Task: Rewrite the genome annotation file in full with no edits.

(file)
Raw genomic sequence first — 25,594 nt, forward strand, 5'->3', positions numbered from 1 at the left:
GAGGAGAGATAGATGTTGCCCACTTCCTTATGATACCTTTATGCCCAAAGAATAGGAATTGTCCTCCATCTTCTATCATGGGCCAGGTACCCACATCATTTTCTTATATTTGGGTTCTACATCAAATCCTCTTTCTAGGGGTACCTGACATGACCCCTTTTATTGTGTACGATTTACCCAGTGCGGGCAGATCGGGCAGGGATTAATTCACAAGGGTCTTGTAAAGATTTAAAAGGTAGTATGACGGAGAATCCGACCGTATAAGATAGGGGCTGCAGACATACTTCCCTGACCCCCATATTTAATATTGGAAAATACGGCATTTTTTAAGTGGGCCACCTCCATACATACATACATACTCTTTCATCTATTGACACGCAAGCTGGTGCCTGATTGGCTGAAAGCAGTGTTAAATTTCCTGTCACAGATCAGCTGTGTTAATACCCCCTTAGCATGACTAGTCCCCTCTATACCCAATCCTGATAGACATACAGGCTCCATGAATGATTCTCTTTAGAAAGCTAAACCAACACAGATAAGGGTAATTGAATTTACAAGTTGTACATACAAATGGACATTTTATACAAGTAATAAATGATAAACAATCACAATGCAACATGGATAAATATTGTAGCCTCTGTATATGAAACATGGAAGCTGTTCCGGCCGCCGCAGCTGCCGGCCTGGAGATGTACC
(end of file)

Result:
Raw genomic sequence first — 25,594 nt, forward strand, 5'->3', positions numbered from 1 at the left:
GAGGAGAGATAGATGTTGCCCACTTCCTTATGATACCTTTATGCCCAAAGAATAGGAATTGTCCTCCATCTTCTATCATGGGCCAGGTACCCACATCATTTTCTTATATTTGGGTTCTACATCAAATCCTCTTTCTAGGGGTACCTGACATGACCCCTTTTATTGTGTACGATTTACCCAGTGCGGGCAGATCGGGCAGGGATTAATTCACAAGGGTCTTGTAAAGATTTAAAAGGTAGTATGACGGAGAATCCGACCGTATAAGATAGGGGCTGCAGACATACTTCCCTGACCCCCATATTTAATATTGGAAAATACGGCATTTTTTAAGTGGGCCACCTCCATACATACATACATACTCTTTCATCTATTGACACGCAAGCTGGTGCCTGATTGGCTGAAAGCAGTGTTAAATTTCCTGTCACAGATCAGCTGTGTTAATACCCCCTTAGCATGACTAGTCCCCTCTATACCCAATCCTGATAGACATACAGGCTCCATGAATGATTCTCTTTAGAAAGCTAAACCAACACAGATAAGGGTAATTGAATTTACAAGTTGTACATACAAATGGACATTTTATACAAGTAATAAATGATAAACAATCACAATGCAACATGGATAAATATTGTAGCCTCTGTATATGAAACATGGAAGCTGTTCCGGCCGCCGCAGCTGCCGGCCTGGAGATGTACC